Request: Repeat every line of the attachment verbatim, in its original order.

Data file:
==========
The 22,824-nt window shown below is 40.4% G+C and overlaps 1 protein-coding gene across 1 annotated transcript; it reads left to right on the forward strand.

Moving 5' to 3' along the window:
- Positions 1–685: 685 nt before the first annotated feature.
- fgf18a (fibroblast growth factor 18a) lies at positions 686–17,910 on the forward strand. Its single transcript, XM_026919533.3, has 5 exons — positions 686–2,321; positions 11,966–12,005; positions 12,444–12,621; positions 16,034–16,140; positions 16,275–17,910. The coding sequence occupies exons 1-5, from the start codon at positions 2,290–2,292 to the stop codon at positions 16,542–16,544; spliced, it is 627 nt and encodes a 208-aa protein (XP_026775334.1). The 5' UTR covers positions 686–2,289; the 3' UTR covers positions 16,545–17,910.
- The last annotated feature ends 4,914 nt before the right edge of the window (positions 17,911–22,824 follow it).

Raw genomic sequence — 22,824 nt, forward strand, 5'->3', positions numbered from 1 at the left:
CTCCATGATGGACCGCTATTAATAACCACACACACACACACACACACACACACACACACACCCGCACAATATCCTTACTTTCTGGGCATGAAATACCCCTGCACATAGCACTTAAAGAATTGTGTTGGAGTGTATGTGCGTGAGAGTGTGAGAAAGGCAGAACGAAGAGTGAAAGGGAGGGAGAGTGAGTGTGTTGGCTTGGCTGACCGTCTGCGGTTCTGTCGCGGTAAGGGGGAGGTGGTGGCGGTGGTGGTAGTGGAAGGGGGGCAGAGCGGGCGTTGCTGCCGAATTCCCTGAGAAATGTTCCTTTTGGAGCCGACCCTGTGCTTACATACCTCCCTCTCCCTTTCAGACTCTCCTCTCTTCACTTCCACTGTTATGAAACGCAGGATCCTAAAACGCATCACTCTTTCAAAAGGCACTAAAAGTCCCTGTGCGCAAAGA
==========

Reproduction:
The 22,824-nt window shown below is 40.4% G+C and overlaps 1 protein-coding gene across 1 annotated transcript; it reads left to right on the forward strand.

Moving 5' to 3' along the window:
- Positions 1–685: 685 nt before the first annotated feature.
- fgf18a (fibroblast growth factor 18a) lies at positions 686–17,910 on the forward strand. Its single transcript, XM_026919533.3, has 5 exons — positions 686–2,321; positions 11,966–12,005; positions 12,444–12,621; positions 16,034–16,140; positions 16,275–17,910. The coding sequence occupies exons 1-5, from the start codon at positions 2,290–2,292 to the stop codon at positions 16,542–16,544; spliced, it is 627 nt and encodes a 208-aa protein (XP_026775334.1). The 5' UTR covers positions 686–2,289; the 3' UTR covers positions 16,545–17,910.
- The last annotated feature ends 4,914 nt before the right edge of the window (positions 17,911–22,824 follow it).

Raw genomic sequence — 22,824 nt, forward strand, 5'->3', positions numbered from 1 at the left:
CTCCATGATGGACCGCTATTAATAACCACACACACACACACACACACACACACACACACACCCGCACAATATCCTTACTTTCTGGGCATGAAATACCCCTGCACATAGCACTTAAAGAATTGTGTTGGAGTGTATGTGCGTGAGAGTGTGAGAAAGGCAGAACGAAGAGTGAAAGGGAGGGAGAGTGAGTGTGTTGGCTTGGCTGACCGTCTGCGGTTCTGTCGCGGTAAGGGGGAGGTGGTGGCGGTGGTGGTAGTGGAAGGGGGGCAGAGCGGGCGTTGCTGCCGAATTCCCTGAGAAATGTTCCTTTTGGAGCCGACCCTGTGCTTACATACCTCCCTCTCCCTTTCAGACTCTCCTCTCTTCACTTCCACTGTTATGAAACGCAGGATCCTAAAACGCATCACTCTTTCAAAAGGCACTAAAAGTCCCTGTGCGCAAAGA